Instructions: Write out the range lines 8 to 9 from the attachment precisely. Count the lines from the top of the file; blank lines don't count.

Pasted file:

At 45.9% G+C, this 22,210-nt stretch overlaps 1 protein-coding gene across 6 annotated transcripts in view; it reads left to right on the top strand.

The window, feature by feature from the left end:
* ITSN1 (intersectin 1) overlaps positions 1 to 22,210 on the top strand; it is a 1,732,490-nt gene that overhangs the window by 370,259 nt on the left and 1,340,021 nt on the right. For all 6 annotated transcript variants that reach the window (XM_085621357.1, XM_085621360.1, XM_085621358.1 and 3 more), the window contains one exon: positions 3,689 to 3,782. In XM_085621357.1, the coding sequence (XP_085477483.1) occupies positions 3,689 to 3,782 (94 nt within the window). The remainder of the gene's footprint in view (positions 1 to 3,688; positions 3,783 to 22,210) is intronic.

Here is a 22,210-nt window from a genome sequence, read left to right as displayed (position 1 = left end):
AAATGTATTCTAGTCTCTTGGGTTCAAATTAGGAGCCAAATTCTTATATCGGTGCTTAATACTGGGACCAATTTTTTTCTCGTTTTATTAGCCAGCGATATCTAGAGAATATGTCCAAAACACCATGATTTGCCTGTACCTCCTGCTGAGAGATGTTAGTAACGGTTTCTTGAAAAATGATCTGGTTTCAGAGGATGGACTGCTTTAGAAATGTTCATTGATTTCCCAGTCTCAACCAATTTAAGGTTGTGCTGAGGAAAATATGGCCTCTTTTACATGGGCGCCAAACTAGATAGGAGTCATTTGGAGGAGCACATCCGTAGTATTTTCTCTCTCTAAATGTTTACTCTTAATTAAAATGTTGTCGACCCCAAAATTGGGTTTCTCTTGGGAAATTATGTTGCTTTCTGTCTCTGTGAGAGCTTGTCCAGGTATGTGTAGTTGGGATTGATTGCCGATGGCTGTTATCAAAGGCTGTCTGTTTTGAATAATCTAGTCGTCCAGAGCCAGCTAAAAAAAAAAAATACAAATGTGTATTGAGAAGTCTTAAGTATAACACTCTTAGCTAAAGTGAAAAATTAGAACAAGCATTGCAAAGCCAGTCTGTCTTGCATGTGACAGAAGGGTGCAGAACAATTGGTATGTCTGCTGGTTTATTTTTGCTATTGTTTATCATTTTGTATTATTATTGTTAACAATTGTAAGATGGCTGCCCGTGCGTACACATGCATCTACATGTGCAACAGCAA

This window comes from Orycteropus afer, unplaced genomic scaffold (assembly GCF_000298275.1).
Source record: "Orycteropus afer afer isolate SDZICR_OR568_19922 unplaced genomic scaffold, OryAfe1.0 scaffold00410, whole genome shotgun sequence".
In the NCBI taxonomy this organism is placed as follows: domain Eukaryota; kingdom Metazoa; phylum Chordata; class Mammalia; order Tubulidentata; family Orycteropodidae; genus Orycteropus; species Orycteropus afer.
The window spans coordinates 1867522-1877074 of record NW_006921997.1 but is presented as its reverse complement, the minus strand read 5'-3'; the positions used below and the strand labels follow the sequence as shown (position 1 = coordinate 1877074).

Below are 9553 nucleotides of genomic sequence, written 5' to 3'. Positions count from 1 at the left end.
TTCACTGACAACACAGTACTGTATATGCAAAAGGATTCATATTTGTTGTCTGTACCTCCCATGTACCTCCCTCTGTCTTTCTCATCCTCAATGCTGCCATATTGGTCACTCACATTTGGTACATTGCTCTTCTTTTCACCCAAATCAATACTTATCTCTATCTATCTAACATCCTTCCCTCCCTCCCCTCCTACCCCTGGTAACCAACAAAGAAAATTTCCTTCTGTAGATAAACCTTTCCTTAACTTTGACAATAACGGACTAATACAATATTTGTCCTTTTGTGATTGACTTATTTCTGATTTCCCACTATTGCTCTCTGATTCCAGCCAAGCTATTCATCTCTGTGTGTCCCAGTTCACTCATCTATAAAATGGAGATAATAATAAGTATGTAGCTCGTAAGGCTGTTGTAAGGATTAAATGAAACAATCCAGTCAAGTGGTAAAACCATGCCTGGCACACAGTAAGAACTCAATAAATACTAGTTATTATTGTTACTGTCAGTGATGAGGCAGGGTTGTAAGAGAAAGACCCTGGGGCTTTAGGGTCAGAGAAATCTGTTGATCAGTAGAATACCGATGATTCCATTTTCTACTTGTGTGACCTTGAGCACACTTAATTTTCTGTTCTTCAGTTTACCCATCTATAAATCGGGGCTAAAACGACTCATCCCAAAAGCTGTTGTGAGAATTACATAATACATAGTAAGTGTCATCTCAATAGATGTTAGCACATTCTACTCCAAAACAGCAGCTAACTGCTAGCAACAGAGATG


In the NCBI taxonomy this organism is placed as follows: domain Eukaryota; kingdom Metazoa; phylum Chordata; class Mammalia; order Tubulidentata; family Orycteropodidae; genus Orycteropus; species Orycteropus afer.
The window spans coordinates 1867522-1877074 of record NW_006921997.1 but is presented as its reverse complement, the minus strand read 5'-3'; the positions used below and the strand labels follow the sequence as shown (position 1 = coordinate 1877074).